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Rear Defroster Tint Removal and Repair

2646 Views 2 Replies 2 Participants Last post by  50ClubCoupe
So I decided to tackle the job of getting the tint off my rear window so I can have it re-done with new/fresh material... The purple that my tint has bleached to was really not doing it for me. If you go to a tint shop they want more than $60.00 to remove the old tint and they won't even guarantee that they won't ruin the defroster lines.... As always if someone is going to screw something up on my truck it's going to be me and not someone I pay....

A warning. Ammonium Hydroxide (known to most as ammonia) is gnarly...Very noxious fumes. It's the same stuff they use in smelling salts. Work in a very WELL ventilate area, use gloves and eye protection. Bag the waste so that someone doesn't accidentally touch it, it will burn more sensitive skin. Having a ventillator/respirator would be a bonus.

So check this out.... To get tint off a rear window this is what I did.... I actually took the whole window out first cause I am going to get it re-tinted and in hindsight this also makes things easier. Use concentrated Ammonium Hydroxide (common household ammonia) and spray this all over the tint side of the window. Cover this with plastic so that the ammonia doesn't evaporate and let it sit for an hour or so in a warm place, sunlight is good just make sure the tint stays wet with ammonia, if it dries the glue will re-harden. The goal is to allow the ammonia to penetrate and soften the glue so you can peel the whole thing up.

The tint has two layers. If the layers separate it's a pain in the ass. I found that peeling the tint in sections is the best way... Trying to get all of it up at once is a little over ambitious and exposes too much of the tint to the air and by the time you get to the far end it will have dried and hardened again. So what I did/learned is start at one end; At the top is good because there is a large open section that doesn't have any defroster lines to mess up. Pull back just enough of the plastic to expose what you will peel. Slide a razor blade under the film and peel a 1.5-2.5 in strip. Peel down slowly until you get to the first defroster line and then gently wiggle the tint off the defroster line and then continue though the next section and to the next line all the way to the bottom. You'll get a feel for it and it'll work better as you go. Remember to only peel the plastic back to expose the section of tint you are about to work with so that you keep the rest wet until you are ready to remove it. If things dry out wet it down with more ammonia and give it a second to absorb. I also had a razor blade in hand to coax any of the film that separated and clean up the stuff I missed. You can get it to peel together again by using the blade to make the separated piece of film "catch up" to the film in your hand. Be careful not to cut the defroster lines.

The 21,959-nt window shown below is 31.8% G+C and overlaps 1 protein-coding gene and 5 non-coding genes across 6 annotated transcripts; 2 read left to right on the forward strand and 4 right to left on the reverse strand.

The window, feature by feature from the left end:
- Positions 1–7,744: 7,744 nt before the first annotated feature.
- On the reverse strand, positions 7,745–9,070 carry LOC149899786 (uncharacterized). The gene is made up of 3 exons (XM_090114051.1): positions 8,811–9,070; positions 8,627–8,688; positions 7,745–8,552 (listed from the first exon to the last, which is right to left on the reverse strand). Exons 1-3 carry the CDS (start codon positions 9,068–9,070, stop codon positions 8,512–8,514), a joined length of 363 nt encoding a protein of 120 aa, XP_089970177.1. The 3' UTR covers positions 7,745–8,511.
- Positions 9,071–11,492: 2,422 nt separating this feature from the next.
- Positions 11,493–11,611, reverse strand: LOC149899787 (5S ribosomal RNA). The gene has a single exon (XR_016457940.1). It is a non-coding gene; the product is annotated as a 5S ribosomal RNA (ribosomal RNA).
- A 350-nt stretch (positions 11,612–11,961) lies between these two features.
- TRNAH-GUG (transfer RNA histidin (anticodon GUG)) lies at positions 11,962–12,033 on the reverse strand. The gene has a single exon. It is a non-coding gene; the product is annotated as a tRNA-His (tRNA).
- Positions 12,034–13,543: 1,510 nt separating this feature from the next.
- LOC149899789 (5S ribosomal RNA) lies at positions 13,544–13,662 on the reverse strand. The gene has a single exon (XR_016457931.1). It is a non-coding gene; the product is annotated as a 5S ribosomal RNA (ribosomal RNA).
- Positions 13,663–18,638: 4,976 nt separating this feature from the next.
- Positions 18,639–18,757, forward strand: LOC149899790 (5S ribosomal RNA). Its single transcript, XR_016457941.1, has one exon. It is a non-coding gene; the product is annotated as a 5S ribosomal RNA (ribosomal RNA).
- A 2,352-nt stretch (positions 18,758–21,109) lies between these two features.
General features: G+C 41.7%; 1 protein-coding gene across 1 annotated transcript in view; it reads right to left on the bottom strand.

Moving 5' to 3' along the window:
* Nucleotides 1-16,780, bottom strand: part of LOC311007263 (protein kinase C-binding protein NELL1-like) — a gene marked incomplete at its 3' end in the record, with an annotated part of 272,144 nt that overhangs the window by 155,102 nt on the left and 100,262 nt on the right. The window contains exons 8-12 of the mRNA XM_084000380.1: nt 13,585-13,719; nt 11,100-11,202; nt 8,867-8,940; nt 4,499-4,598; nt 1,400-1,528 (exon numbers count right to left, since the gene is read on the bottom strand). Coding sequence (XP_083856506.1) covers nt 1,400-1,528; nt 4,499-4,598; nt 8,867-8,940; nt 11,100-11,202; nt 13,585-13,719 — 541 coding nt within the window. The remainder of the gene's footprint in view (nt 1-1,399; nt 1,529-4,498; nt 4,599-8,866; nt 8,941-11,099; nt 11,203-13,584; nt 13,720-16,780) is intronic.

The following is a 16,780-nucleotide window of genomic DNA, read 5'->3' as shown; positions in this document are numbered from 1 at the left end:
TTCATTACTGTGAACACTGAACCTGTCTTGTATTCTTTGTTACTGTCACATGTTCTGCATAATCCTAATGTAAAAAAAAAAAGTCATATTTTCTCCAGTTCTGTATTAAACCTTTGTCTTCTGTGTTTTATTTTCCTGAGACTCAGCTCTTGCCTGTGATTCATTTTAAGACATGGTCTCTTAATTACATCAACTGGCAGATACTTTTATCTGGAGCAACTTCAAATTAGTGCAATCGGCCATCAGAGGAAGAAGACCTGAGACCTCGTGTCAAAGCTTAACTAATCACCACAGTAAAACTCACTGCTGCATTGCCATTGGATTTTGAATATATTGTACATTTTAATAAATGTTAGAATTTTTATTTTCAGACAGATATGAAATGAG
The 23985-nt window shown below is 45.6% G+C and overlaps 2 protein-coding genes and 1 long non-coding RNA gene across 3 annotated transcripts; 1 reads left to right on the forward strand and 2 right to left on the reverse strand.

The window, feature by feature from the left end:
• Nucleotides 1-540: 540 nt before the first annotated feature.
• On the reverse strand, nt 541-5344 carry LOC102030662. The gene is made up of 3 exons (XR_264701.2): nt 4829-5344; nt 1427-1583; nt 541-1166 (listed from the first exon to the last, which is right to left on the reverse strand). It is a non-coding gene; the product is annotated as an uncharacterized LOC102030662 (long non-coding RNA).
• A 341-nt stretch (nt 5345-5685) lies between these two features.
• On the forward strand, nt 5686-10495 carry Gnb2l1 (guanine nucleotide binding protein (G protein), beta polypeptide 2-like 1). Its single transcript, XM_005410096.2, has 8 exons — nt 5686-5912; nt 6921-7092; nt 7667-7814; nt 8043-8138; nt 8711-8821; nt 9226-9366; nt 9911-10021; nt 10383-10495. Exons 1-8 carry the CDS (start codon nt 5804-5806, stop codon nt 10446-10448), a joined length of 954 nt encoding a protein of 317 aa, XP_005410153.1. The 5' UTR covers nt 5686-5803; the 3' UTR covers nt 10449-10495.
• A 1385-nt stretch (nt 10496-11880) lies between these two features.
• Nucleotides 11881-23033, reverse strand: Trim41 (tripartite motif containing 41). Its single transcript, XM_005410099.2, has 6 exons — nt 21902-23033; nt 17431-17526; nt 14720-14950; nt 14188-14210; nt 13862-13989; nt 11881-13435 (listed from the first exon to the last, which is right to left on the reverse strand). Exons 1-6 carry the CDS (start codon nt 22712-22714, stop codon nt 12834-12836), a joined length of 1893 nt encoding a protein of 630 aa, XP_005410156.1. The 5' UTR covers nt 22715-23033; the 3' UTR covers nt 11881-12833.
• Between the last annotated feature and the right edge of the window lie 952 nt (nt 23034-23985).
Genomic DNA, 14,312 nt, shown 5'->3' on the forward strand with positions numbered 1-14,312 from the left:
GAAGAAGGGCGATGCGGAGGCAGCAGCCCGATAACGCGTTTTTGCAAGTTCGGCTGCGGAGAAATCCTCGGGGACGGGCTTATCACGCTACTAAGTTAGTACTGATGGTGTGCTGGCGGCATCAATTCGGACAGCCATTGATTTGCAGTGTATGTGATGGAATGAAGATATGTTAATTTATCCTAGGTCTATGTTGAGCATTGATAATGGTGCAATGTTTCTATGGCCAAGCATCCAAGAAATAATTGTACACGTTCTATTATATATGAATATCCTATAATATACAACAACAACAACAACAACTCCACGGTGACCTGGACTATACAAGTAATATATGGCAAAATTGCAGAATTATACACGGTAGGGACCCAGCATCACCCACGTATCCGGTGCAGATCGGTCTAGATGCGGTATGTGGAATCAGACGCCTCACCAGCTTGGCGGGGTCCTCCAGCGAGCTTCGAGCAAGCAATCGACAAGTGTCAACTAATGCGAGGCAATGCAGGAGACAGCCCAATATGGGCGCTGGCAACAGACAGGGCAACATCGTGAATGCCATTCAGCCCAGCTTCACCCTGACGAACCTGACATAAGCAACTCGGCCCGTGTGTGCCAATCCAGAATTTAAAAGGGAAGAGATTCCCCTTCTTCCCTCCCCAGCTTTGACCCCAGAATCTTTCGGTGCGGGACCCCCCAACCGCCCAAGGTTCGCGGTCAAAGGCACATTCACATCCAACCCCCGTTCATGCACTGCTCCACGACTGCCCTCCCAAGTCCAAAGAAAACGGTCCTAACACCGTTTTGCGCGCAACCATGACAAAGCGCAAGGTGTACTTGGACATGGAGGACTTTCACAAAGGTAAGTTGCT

If you happen to cut/nick/destroy a defroster line it's not the end of the world. Permatex (and I am sure others) makes a rear defroster repair kit that comes with a conductive paint that will restore the lines. (also comes with adhesive for tabs that have come loose too)... How good the lines look is up to your ability to tape and paint carefully.... It comes with a stensil but use scoch tape, it'll look better and you can control the width of the lines better.

I have heard people complain that it looks like crap is bulgy etc but I just finished and although the color is a little different (will never notice it under the tint), it looks great. I can see how taking some time to tape up properly and lay down thin even coats can make a HUGE difference. I also went and checked for conductivity with an Ohm meter and all systems were go so the paint works.

that's all... Thought some of you might want to know.
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pretty good stuff. this would be good in the Tech forum
Should I move it? or re-post?
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